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Health

Workplace Wellness Programs Are a Win for All

Stretch every hour, take a walk on your lunch break, and grab an apple from the breakroom – these mantras are becoming more common in the workplace. Workplace health has become a top priority in the era of COVID-19. In addition to newly implemented sanitation procedures and social distancing measures, wellness programs can play a big role in employee health. And according to recent data, employer-sponsored wellness programs are on the rise. 

Historically, wellness programs offered incentives for employees to stay active, quit smoking, or adopt healthy eating habits. For example, in 1979, Johnson & Johnson passed out 36,000 pedometers as part of a campaign to help workers lose weight and ditch tobacco products. Modern wellness programs can include anything from discounted gym memberships to on-site massages to designated spaces for naps and meditation during the workday. 

According to a 2017 study conducted by the CDC and UNC-Chapel Hill’s School of Global Public Health, nearly half of U.S. workplaces offer some sort of wellness program. The bigger the company, the more likely they are to incorporate health-oriented perks: 92% of companies with more than 500 employees offer a health program compared to 39% of businesses with 10-24 workers. 

“More than 156 million full-time workers in the U.S. spend most of their daily waking hours in the workplace, providing employers with an important opportunity to foster a healthy and safe work environment,” said CDC Director Robert R. Redfield, M.D. “It is encouraging to see a growing number of worksites developing and promoting a culture of health for employees.”

More than just a nice perk for workers, wellness programs can also benefit a company’s bottom line by reducing healthcare costs. “While we’re not privy to a company’s actual health insurance costs, we do track the metrics that they ask us to track,” explains Dan DeFigio, director at Basics and Beyond Fitness and Nutrition. “It’s typical for our employee wellness programs to show 20 percent decrease in sick days, 10 percent decrease in company-wide BMI average, and a two-thirds reduction in workplace injuries and workers comp claims.”

But today’s wellness programs are about more than just the physical health of employees. Most programs take a holistic view of health and attempt to address overall wellbeing, giving mental health as much weight as physical health.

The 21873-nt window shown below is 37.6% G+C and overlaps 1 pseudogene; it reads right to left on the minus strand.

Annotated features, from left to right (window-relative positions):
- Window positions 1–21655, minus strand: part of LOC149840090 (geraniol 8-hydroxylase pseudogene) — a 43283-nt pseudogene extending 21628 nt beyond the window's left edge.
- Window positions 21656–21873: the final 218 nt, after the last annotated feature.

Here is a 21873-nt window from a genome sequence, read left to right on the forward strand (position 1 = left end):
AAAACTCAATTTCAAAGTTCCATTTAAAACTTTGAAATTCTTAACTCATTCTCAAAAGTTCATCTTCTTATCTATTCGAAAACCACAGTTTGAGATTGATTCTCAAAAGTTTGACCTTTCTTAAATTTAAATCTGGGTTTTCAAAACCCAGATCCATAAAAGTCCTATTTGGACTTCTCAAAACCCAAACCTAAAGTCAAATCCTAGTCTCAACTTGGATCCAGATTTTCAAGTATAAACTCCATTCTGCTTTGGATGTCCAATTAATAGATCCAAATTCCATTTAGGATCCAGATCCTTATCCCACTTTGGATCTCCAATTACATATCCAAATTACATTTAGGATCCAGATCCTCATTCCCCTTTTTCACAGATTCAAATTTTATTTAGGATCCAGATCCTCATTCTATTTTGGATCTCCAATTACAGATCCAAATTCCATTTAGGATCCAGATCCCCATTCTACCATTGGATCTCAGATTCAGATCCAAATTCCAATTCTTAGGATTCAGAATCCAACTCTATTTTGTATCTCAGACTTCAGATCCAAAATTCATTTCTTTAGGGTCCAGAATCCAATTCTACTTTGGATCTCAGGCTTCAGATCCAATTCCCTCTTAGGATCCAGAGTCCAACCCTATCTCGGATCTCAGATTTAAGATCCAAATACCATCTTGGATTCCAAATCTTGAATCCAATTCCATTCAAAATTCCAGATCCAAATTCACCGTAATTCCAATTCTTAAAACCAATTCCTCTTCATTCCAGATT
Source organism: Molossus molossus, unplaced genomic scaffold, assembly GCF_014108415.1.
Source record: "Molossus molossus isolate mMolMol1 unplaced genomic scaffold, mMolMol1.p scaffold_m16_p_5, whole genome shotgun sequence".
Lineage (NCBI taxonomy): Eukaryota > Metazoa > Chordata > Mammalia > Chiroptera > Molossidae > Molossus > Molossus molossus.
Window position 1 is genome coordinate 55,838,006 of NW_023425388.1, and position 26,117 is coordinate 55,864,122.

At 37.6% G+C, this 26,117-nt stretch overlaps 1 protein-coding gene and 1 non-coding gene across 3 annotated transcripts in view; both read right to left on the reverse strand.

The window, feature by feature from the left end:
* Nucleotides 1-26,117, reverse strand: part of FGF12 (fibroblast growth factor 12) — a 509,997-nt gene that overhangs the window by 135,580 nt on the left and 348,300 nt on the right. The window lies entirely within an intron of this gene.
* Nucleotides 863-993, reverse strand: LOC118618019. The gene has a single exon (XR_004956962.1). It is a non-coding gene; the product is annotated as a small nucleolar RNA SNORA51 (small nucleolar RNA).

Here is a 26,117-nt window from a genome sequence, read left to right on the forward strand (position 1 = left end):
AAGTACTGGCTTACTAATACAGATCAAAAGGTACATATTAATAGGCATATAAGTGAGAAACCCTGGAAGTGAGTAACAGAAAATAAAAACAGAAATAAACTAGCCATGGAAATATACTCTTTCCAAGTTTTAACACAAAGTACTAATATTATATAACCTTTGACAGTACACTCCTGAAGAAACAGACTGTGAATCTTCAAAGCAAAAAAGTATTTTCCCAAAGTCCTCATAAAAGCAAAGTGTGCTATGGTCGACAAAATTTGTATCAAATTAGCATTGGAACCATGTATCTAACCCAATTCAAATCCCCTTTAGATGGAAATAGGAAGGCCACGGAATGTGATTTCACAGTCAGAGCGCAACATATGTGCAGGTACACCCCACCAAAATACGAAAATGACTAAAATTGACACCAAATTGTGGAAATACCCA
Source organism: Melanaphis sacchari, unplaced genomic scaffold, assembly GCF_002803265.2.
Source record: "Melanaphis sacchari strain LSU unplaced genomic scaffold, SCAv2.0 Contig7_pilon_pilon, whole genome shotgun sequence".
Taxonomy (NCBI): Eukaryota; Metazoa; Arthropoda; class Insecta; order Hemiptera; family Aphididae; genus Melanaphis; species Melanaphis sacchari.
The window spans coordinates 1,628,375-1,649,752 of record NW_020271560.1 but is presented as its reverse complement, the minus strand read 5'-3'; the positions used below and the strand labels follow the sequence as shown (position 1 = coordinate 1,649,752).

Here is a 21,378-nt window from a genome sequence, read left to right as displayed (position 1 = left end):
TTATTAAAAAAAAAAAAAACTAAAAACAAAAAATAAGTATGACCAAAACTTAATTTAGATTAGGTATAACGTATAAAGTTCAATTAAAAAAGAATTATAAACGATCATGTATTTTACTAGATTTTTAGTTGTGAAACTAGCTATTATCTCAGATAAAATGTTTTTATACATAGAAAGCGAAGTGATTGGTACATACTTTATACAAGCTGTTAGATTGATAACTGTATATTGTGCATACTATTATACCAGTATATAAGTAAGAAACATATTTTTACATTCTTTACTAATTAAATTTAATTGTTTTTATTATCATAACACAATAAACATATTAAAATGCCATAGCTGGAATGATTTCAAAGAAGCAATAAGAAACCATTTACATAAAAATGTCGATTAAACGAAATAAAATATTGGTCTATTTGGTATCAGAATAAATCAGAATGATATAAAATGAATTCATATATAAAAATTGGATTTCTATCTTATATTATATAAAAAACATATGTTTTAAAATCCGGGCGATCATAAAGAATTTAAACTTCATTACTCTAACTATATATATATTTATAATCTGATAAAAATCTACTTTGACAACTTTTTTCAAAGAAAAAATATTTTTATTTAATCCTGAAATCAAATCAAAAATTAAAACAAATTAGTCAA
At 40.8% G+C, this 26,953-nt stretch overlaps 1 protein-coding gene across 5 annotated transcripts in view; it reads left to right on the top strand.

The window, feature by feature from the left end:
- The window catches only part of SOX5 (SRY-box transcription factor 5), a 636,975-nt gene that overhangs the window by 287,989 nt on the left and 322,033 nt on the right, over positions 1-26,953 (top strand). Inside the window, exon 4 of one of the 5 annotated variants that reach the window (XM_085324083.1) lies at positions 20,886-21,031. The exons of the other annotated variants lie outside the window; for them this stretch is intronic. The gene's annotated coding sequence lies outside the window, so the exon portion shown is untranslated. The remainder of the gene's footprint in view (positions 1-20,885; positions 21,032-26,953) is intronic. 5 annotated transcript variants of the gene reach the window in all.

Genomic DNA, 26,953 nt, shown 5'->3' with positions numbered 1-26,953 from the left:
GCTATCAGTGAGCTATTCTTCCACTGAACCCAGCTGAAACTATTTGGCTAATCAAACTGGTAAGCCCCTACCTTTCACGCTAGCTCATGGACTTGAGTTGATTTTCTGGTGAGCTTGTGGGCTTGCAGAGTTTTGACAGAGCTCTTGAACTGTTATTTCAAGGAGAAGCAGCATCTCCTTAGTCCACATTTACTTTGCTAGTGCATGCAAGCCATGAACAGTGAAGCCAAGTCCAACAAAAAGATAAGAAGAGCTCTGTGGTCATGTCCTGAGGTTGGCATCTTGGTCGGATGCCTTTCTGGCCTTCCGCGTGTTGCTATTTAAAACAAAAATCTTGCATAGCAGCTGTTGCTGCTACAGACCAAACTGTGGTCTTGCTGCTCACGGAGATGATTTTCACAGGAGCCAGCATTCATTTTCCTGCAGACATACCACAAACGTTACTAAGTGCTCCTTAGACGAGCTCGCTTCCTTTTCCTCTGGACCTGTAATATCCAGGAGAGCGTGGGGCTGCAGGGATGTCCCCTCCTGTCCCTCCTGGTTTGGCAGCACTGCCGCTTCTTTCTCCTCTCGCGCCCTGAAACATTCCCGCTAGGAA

A 2015 study found that mental health problems caused “significant productivity loss,” with some of the top stressors being lack of sleep, financial concerns, and giving unpaid care to family members. Productivity loss tends to show up in one of two ways: absenteeism and presenteeism. Many employees take “mental health days” to rest and regroup when the demands of work and home life reach a fever pitch. On the other hand, presenteeism happens when an employee shows up at work but isn’t fully engaged.

With many employees working from home these days, presenteeism is perhaps the bigger concern for businesses. When we are unengaged or bored at work, our minds wander and often end up scanning the immediate environment for problems. We’re hard-wired to do this because, at one time, continuously looking out for danger helped us survive. But in our modern world, scanning for danger often leads to anxiety, which is detrimental to our concentration and can keep us from connecting our work performance to larger life or career goals. 

Some companies have instituted new policies to address the newfound concerns of managing an all-remote workforce. For example, Scality, a file storage company, encourages workers to pursue creative and intellectual endeavors outside of work—and gives them extra time and money to do so. While this approach is a bit different from more traditional offerings like a discounted gym membership, the end goal is the same: to help employees live a healthier and more fulfilling life. And when employees are happier, it benefits not just businesses but society-at-large. As the 2015 study concludes: “Improving health and wellbeing can therefore have real societal, economic and personal benefits above and beyond their value to business alone.”

So go ahead, take that walk at lunchtime, a clear head is a benefit to you and your employer.

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